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 Beck, ‚Risikogesellschaft‘.
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 Digel, ‚Sports in a Risk Society’.
 Keupp, ‚Riskante Chancen‘.
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Digel, H. (1995). Sport in a Changing Society. Sociological Essays. Schomdorf: Hofmann.
Keupp, H. (1990). Riskante Chancen. Das Subjekt im gesellschaftlichen Wandel [Chancy risks. The subject in the change of society]. Universitas, 45, n.p.
Robertson, J. Szenarien für Lebensweisen und Gesundheit [Scenarios for lifestyle and health]. In Bundeszentrale für gesundheitliche Aufklärung (ed.), Gesundheitsförderung in der Arbeitswelt. Beitrage einer internationalen Tagung in Köln vom 07. bis 10. Oktober 1985 (pp. 227-248). Berlin: Springer.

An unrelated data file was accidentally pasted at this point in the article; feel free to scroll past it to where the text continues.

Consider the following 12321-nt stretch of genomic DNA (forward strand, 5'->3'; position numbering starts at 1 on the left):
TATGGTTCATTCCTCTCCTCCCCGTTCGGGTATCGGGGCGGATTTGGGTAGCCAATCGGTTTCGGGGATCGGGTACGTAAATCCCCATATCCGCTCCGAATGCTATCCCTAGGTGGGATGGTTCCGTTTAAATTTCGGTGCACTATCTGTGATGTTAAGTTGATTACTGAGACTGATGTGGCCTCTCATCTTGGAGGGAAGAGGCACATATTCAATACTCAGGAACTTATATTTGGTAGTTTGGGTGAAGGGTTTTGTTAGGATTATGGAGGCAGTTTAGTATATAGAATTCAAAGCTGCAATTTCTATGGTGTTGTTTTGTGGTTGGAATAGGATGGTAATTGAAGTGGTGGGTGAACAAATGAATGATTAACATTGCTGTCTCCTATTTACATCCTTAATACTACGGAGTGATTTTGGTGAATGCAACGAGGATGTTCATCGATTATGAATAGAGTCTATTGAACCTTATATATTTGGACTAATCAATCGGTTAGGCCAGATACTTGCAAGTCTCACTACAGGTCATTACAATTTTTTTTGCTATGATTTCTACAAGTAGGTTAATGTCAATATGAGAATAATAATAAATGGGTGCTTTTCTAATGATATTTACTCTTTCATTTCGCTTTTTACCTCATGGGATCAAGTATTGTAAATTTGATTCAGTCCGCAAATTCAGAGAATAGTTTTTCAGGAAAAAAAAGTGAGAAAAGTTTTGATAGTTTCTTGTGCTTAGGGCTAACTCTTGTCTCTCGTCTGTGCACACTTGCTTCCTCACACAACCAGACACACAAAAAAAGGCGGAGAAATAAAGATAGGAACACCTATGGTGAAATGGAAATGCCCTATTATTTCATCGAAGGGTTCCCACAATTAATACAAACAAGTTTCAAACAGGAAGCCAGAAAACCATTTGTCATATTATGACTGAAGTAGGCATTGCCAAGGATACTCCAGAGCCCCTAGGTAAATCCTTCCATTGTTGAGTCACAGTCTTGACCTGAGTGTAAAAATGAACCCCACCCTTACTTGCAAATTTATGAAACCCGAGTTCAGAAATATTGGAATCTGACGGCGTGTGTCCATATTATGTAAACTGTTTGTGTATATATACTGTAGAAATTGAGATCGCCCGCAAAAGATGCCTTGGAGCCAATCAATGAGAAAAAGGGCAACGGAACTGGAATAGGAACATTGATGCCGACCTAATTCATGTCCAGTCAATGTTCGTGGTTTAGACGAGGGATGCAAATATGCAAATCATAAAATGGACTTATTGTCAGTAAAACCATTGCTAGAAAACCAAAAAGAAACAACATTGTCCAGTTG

The subject of sports and the media can be defined as the mandate that is fulfilled when the development of modern sports (over the course of the past few decades) has been portrayed appropriately and when the same is done for media development. Furthermore, this development has been accomplished when the relationship between sports and mass media has received a more specific characterization. In addition, it must be made clear why this relationship can be called lucrative and in what way this relationship presents inherent problems. When alluding to the possible trends that characterize this relationship, the mandate can be seen as fulfilled.